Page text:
The adoption of smartphones really occurred across many demographics and age-ranges; 20-somethings to 60-somethings! I’m fairly certain that mobility (by choice) tapers off as you get older. That mobile computing was purely a mobile phenomenon always seemed suspect. I was raising small kids during this period, and my life-stage certainly did not include that much mobility, it was diminishing in fact. Thus, I questioned the notion that computing finally caught up with any sort of universal, on-the-go lifestyle.
After much reflection and observation, I’ve concluded that the emergence and dominance of mobile computing reveals not a demand for computing on the go, but that people never embraced the mechanics of the first wave of location-bound computers in the first place.
As I’m writing this, it comes as a revelation to me, that people don’t love computers because in-and-of-themselves they are just awesome to use. For contrast, I’m coming to this conclusion as someone whose enduring preference has been a wide-open operating system, 2 monitors, full-sized keyboard, 15 tabs spread out in 2 different browsers, even a console window or two.
The true innovation in mobile computing is that the interface is more user-friendly than the PC for just about all applications. But there’s more - In mobile computing, the computer itself has moved out of the way so that the applications themselves are appliances; the underlying platform, the computer itself, is removed from our view. And people prefer appliances because they allow us to merely accomplish our tasks at hand.
As I see it, computers first came into our lives, and then the computers got out of the way. Using our computers on the go was the impetus for refining interfaces, but once that development settled, the innovation really took off as the new appliances pervaded all aspects of our lives. I’m a big believer in scarcity being the primary driver of innovation; we lost screen real-estate (21" -> 5" screen) and we lost input devices (104 Keys -> 1 physical button), and that made our computer programs more attractive and intuitive to use.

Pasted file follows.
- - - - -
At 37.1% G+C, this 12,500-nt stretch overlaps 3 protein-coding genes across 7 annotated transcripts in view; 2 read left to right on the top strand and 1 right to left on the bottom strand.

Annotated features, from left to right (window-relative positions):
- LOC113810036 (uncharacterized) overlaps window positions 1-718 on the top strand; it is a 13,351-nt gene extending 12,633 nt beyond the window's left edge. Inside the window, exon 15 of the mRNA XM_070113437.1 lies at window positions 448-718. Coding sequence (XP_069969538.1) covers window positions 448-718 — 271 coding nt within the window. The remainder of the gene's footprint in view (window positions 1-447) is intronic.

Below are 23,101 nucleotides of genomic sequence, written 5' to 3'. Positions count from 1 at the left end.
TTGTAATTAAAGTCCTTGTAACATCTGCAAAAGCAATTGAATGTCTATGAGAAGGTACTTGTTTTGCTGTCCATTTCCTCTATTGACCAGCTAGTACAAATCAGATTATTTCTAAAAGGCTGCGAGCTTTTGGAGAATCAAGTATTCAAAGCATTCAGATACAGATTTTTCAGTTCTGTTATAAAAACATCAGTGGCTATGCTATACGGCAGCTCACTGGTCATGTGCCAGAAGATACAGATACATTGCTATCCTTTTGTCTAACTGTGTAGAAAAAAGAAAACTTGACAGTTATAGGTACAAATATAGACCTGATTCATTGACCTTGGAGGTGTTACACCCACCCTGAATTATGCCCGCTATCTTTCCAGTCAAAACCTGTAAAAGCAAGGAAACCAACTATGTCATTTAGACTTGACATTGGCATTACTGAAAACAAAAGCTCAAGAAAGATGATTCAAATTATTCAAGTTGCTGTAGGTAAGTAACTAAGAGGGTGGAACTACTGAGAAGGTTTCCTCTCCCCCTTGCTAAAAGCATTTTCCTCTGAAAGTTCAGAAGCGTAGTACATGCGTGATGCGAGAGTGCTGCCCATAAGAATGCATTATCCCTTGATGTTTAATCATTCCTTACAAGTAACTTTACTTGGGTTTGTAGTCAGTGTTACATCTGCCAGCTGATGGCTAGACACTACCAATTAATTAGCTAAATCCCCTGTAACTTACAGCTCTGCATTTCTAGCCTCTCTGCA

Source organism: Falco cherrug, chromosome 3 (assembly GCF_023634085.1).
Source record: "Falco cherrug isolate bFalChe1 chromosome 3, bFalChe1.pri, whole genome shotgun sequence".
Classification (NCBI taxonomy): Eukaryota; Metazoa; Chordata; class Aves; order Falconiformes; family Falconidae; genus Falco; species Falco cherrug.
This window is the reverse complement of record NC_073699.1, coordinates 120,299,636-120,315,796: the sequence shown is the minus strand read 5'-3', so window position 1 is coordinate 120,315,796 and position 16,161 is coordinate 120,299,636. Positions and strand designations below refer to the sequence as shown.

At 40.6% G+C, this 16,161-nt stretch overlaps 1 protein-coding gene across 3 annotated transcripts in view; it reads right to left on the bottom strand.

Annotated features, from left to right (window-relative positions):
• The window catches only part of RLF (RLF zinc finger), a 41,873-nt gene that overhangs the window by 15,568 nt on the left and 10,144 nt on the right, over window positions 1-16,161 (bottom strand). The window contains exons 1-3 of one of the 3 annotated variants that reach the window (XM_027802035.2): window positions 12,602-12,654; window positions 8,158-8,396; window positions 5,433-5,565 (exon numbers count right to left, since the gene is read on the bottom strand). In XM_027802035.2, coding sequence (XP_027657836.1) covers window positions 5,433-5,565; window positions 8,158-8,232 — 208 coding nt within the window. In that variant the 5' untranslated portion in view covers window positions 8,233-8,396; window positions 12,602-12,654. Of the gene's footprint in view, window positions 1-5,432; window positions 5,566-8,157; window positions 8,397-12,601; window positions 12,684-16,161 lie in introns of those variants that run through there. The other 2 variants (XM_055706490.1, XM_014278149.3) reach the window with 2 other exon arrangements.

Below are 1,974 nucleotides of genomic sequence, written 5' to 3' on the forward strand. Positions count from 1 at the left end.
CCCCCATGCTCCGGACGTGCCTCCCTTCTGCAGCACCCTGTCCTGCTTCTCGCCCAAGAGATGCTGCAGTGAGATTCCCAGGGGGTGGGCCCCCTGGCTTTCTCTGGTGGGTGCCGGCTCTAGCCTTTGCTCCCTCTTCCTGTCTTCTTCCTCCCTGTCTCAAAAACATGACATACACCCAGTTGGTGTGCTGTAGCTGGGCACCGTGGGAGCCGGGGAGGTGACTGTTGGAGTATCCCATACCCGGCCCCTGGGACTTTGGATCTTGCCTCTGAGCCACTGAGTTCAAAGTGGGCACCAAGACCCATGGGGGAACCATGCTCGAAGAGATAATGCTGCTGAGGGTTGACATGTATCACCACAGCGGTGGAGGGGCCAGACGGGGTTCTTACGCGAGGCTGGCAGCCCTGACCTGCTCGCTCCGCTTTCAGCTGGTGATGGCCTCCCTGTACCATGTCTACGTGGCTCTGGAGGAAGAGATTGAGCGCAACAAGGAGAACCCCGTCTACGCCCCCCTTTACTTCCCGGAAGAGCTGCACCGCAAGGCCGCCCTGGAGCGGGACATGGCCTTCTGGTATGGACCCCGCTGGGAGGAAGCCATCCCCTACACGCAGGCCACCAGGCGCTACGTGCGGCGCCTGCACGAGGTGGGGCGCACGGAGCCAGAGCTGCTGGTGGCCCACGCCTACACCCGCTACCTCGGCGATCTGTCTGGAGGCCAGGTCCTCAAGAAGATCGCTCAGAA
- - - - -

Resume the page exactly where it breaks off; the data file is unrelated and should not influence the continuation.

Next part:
Returning to the idea that mobile computing is a misnomer, I offer an alternative take. We are in the era of computers truly as appliances just like your oven or other common fixture such as a faucet. For the most part they are easy to use; this is how complex everyday objects should be. And we’ve made it to this point in-part by closing the gap over 20 years between user interface advancement and computer literacy.
Appliancization is out of its infancy. So where are we now? Well two things — First, the current crop of smart speakers (Google Home, Alexa, etc…) continue this trend. They aim to remove even more of the computer interface from our lives by providing computer applications and data services with strictly a voice interface, and programming that directs a non-computer experience. As an aside I remember considering how smartphones essentially did away with the keyboard — one of my thoughts was that the next step would have been eliminating the screen via advanced voice recognition, and here it is. My thoughts at the time were mostly focused on car use. However, with the size of screens in cars today as any indication, I was obviously wrong that the market would opt for all-vocal-interfaces.
On the technology that enables appliancization, artificial intelligence (AI) APIs are being used in all sorts of apps and services. AI has has existed in the consumer realm for a while, in small part. Now just about every data service (and applications as upstream from that) can easily include AI driven functionality. Rather than freak out that the computers are thinking, consider that these APIs provide input and output processing of speech, sound, and action such that we can be less conscious of how we input data into the computer. As AI continues its proliferation, keep in the back of your mind that it will drive applications and services to require less direct control from the user.
It’s paradoxical because most of our lives exist partially online, and all of our data is online — yet in as much as we access the virtualized universe, the trend is is to present it apart from the context of using a computer, and that’s the main result of mobile computing’s dominance.